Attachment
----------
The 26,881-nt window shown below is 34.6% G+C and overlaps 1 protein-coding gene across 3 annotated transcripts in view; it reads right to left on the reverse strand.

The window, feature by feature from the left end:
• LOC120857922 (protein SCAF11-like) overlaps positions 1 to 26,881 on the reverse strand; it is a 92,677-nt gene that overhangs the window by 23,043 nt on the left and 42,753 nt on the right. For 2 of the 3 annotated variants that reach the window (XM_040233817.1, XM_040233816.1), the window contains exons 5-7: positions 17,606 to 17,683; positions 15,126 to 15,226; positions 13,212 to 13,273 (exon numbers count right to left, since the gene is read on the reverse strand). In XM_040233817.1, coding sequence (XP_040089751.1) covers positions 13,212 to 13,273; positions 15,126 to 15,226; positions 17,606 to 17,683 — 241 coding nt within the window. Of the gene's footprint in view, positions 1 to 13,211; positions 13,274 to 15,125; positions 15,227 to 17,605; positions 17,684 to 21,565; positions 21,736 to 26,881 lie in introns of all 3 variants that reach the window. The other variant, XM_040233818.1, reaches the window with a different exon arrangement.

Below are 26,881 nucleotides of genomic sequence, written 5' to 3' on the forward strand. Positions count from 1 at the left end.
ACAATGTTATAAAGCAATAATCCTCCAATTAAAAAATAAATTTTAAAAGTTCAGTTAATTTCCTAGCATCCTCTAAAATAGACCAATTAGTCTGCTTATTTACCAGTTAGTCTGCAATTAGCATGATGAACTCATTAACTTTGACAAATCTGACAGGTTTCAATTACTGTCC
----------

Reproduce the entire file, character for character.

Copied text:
The 26,881-nt window shown below is 34.6% G+C and overlaps 1 protein-coding gene across 3 annotated transcripts in view; it reads right to left on the reverse strand.

The window, feature by feature from the left end:
• LOC120857922 (protein SCAF11-like) overlaps positions 1 to 26,881 on the reverse strand; it is a 92,677-nt gene that overhangs the window by 23,043 nt on the left and 42,753 nt on the right. For 2 of the 3 annotated variants that reach the window (XM_040233817.1, XM_040233816.1), the window contains exons 5-7: positions 17,606 to 17,683; positions 15,126 to 15,226; positions 13,212 to 13,273 (exon numbers count right to left, since the gene is read on the reverse strand). In XM_040233817.1, coding sequence (XP_040089751.1) covers positions 13,212 to 13,273; positions 15,126 to 15,226; positions 17,606 to 17,683 — 241 coding nt within the window. Of the gene's footprint in view, positions 1 to 13,211; positions 13,274 to 15,125; positions 15,227 to 17,605; positions 17,684 to 21,565; positions 21,736 to 26,881 lie in introns of all 3 variants that reach the window. The other variant, XM_040233818.1, reaches the window with a different exon arrangement.

Below are 26,881 nucleotides of genomic sequence, written 5' to 3' on the forward strand. Positions count from 1 at the left end.
ACAATGTTATAAAGCAATAATCCTCCAATTAAAAAATAAATTTTAAAAGTTCAGTTAATTTCCTAGCATCCTCTAAAATAGACCAATTAGTCTGCTTATTTACCAGTTAGTCTGCAATTAGCATGATGAACTCATTAACTTTGACAAATCTGACAGGTTTCAATTACTGTCC